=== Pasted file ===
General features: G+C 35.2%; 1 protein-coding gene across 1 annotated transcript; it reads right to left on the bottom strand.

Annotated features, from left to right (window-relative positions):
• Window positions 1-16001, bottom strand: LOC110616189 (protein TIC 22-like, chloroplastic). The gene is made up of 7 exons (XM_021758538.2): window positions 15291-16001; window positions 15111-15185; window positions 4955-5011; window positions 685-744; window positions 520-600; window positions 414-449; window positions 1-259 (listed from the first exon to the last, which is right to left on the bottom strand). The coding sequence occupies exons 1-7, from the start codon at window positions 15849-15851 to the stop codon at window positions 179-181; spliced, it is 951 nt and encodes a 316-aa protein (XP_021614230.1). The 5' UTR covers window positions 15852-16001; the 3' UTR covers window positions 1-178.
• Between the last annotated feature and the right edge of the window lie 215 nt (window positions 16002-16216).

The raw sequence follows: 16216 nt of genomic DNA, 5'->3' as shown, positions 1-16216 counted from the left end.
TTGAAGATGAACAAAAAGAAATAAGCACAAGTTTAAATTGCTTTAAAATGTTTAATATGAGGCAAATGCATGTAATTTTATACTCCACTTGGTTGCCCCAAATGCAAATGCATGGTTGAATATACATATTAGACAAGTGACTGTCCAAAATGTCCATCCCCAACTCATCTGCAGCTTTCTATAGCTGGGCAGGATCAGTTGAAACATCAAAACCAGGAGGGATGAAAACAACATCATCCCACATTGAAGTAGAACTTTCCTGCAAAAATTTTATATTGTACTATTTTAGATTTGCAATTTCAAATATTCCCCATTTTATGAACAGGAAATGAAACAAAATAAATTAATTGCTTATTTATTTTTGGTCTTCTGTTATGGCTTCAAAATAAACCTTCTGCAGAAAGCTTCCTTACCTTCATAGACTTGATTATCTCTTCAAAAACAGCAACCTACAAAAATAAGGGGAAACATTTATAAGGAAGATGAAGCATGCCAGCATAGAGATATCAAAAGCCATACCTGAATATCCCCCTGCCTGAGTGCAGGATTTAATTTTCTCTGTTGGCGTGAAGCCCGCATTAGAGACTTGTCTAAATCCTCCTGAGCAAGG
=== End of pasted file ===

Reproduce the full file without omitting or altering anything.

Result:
General features: G+C 35.2%; 1 protein-coding gene across 1 annotated transcript; it reads right to left on the bottom strand.

Annotated features, from left to right (window-relative positions):
• Window positions 1-16001, bottom strand: LOC110616189 (protein TIC 22-like, chloroplastic). The gene is made up of 7 exons (XM_021758538.2): window positions 15291-16001; window positions 15111-15185; window positions 4955-5011; window positions 685-744; window positions 520-600; window positions 414-449; window positions 1-259 (listed from the first exon to the last, which is right to left on the bottom strand). The coding sequence occupies exons 1-7, from the start codon at window positions 15849-15851 to the stop codon at window positions 179-181; spliced, it is 951 nt and encodes a 316-aa protein (XP_021614230.1). The 5' UTR covers window positions 15852-16001; the 3' UTR covers window positions 1-178.
• Between the last annotated feature and the right edge of the window lie 215 nt (window positions 16002-16216).

The raw sequence follows: 16216 nt of genomic DNA, 5'->3' as shown, positions 1-16216 counted from the left end.
TTGAAGATGAACAAAAAGAAATAAGCACAAGTTTAAATTGCTTTAAAATGTTTAATATGAGGCAAATGCATGTAATTTTATACTCCACTTGGTTGCCCCAAATGCAAATGCATGGTTGAATATACATATTAGACAAGTGACTGTCCAAAATGTCCATCCCCAACTCATCTGCAGCTTTCTATAGCTGGGCAGGATCAGTTGAAACATCAAAACCAGGAGGGATGAAAACAACATCATCCCACATTGAAGTAGAACTTTCCTGCAAAAATTTTATATTGTACTATTTTAGATTTGCAATTTCAAATATTCCCCATTTTATGAACAGGAAATGAAACAAAATAAATTAATTGCTTATTTATTTTTGGTCTTCTGTTATGGCTTCAAAATAAACCTTCTGCAGAAAGCTTCCTTACCTTCATAGACTTGATTATCTCTTCAAAAACAGCAACCTACAAAAATAAGGGGAAACATTTATAAGGAAGATGAAGCATGCCAGCATAGAGATATCAAAAGCCATACCTGAATATCCCCCTGCCTGAGTGCAGGATTTAATTTTCTCTGTTGGCGTGAAGCCCGCATTAGAGACTTGTCTAAATCCTCCTGAGCAAGG